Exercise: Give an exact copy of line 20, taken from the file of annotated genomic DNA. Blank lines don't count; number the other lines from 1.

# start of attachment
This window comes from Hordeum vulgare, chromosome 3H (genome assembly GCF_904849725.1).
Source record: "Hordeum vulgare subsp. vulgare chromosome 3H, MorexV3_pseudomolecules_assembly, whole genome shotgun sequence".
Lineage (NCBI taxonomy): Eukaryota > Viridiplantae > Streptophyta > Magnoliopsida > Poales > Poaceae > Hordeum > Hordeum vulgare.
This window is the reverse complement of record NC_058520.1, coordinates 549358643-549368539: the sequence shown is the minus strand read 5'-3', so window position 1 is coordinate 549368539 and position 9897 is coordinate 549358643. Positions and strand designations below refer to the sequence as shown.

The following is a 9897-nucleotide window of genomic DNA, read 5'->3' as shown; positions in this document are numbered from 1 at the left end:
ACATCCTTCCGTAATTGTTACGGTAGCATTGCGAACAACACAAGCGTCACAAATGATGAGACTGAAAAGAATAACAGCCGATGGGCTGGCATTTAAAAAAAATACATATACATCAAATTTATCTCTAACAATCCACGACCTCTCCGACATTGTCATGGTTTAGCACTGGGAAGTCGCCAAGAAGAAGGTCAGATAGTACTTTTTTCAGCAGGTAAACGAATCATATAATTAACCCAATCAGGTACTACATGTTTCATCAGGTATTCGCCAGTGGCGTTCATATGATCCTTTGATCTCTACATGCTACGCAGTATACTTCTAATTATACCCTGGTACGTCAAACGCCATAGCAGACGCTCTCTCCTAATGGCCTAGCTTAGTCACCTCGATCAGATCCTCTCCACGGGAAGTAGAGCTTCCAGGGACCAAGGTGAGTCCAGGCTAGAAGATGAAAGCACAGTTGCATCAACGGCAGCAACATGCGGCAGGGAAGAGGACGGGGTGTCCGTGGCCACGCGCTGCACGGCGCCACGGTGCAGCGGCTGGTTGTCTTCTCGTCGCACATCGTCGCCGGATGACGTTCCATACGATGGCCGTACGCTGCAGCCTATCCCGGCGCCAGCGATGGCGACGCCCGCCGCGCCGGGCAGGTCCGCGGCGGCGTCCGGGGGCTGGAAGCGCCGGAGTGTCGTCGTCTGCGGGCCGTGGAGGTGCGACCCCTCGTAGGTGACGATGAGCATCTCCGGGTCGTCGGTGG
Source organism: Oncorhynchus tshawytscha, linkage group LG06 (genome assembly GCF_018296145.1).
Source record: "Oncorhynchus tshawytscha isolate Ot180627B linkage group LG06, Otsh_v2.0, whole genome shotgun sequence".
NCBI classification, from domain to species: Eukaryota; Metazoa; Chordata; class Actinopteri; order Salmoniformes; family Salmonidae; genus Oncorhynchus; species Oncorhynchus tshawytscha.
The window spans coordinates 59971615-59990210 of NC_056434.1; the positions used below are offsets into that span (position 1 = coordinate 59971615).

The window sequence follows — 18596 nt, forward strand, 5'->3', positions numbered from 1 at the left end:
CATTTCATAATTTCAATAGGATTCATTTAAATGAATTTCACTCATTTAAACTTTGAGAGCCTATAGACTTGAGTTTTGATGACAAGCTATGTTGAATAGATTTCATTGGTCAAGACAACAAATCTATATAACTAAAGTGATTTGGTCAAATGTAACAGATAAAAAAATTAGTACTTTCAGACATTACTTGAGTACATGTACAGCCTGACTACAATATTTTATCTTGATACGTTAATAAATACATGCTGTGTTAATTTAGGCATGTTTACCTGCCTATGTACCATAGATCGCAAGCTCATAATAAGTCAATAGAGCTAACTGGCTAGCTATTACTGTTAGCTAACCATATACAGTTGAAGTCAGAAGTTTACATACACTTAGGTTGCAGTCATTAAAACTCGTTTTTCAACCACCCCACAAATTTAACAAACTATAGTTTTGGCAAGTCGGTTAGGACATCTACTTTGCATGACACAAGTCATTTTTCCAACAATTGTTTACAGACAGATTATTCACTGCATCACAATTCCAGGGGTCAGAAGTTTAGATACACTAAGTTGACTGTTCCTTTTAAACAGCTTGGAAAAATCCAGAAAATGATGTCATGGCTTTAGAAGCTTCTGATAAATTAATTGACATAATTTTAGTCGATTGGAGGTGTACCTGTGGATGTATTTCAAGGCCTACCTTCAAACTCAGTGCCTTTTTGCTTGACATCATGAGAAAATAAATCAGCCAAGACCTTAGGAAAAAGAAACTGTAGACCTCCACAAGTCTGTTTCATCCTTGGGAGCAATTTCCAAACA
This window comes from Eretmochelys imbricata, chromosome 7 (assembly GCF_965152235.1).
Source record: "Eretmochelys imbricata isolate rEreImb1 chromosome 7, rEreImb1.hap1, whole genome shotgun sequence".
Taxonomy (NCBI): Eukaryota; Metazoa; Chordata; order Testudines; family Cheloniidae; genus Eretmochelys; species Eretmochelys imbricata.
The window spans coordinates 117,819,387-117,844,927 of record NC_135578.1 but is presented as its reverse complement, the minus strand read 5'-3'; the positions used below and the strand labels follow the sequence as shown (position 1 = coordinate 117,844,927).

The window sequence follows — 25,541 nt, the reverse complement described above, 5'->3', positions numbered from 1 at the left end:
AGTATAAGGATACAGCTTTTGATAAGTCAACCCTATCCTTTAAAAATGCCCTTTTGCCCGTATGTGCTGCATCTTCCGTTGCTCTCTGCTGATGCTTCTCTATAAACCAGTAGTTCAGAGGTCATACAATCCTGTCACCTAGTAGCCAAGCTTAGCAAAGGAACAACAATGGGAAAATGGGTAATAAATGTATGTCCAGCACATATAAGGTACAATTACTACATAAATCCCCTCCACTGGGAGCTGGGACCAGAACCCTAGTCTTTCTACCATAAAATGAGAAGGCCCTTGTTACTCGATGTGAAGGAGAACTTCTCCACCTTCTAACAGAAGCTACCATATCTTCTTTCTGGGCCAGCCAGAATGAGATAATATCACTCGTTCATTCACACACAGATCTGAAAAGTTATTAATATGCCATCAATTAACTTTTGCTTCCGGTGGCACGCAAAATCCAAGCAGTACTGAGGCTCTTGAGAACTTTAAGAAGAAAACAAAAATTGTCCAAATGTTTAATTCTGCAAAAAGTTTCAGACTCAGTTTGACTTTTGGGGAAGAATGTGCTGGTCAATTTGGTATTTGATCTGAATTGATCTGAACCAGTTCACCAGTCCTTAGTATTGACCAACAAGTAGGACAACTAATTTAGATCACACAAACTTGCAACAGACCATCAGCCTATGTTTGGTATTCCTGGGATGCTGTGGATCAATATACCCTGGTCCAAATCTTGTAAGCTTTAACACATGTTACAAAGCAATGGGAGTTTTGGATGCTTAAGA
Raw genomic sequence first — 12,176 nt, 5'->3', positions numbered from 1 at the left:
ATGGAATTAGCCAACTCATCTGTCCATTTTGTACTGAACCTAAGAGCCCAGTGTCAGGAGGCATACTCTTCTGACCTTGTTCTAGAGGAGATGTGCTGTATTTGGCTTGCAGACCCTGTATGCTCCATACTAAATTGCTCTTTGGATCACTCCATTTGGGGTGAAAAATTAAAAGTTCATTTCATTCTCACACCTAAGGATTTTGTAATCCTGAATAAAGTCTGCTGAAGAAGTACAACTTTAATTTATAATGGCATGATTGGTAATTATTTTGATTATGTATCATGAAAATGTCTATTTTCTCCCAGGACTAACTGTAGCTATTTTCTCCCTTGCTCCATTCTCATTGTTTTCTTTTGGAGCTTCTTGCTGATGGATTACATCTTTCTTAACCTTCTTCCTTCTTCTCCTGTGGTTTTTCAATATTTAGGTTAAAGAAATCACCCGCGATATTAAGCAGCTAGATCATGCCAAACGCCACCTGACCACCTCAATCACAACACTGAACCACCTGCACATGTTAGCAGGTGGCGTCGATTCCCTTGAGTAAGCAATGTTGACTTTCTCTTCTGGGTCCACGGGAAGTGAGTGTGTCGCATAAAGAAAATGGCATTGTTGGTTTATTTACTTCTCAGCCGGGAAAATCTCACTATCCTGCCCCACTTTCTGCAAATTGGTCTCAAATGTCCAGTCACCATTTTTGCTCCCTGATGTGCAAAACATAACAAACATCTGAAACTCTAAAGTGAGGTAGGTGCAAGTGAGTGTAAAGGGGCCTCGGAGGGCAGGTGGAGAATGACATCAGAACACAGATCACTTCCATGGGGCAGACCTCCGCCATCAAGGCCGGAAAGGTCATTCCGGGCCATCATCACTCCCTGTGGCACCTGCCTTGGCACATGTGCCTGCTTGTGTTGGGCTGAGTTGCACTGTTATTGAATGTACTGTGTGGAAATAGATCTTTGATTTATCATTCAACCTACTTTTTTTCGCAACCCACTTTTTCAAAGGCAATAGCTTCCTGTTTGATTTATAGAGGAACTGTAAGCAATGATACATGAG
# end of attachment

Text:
ATGGAATTAGCCAACTCATCTGTCCATTTTGTACTGAACCTAAGAGCCCAGTGTCAGGAGGCATACTCTTCTGACCTTGTTCTAGAGGAGATGTGCTGTATTTGGCTTGCAGACCCTGTATGCTCCATACTAAATTGCTCTTTGGATCACTCCATTTGGGGTGAAAAATTAAAAGTTCATTTCATTCTCACACCTAAGGATTTTGTAATCCTGAATAAAGTCTGCTGAAGAAGTACAACTTTAATTTATAATGGCATGATTGGTAATTATTTTGATTATGTATCATGAAAATGTCTATTTTCTCCCAGGACTAACTGTAGCTATTTTCTCCCTTGCTCCATTCTCATTGTTTTCTTTTGGAGCTTCTTGCTGATGGATTACATCTTTCTTAACCTTCTTCCTTCTTCTCCTGTGGTTTTTCAATATTTAGGTTAAAGAAATCACCCGCGATATTAAGCAGCTAGATCATGCCAAACGCCACCTGACCACCTCAATCACAACACTGAACCACCTGCACATGTTAGCAGGTGGCGTCGATTCCCTTGAGTAAGCAATGTTGACTTTCTCTTCTGGGTCCACGGGAAGTGAGTGTGTCGCATAAAGAAAATGGCATTGTTGGTTTATTTACTTCTCAGCCGGGAAAATCTCACTATCCTGCCCCACTTTCTGCAAATTGGTCTCAAATGTCCAGTCACCATTTTTGCTCCCTGATGTGCAAAACATAACAAACATCTGAAACTCTAAAGTGAGGTAGGTGCAAGTGAGTGTAAAGGGGCCTCGGAGGGCAGGTGGAGAATGACATCAGAACACAGATCACTTCCATGGGGCAGACCTCCGCCATCAAGGCCGGAAAGGTCATTCCGGGCCATCATCACTCCCTGTGGCACCTGCCTTGGCACATGTGCCTGCTTGTGTTGGGCTGAGTTGCACTGTTATTGAATGTACTGTGTGGAAATAGATCTTTGATTTATCATTCAACCTACTTTTTTTCGCAACCCACTTTTTCAAAGGCAATAGCTTCCTGTTTGATTTATAGAGGAACTGTAAGCAATGATACATGAG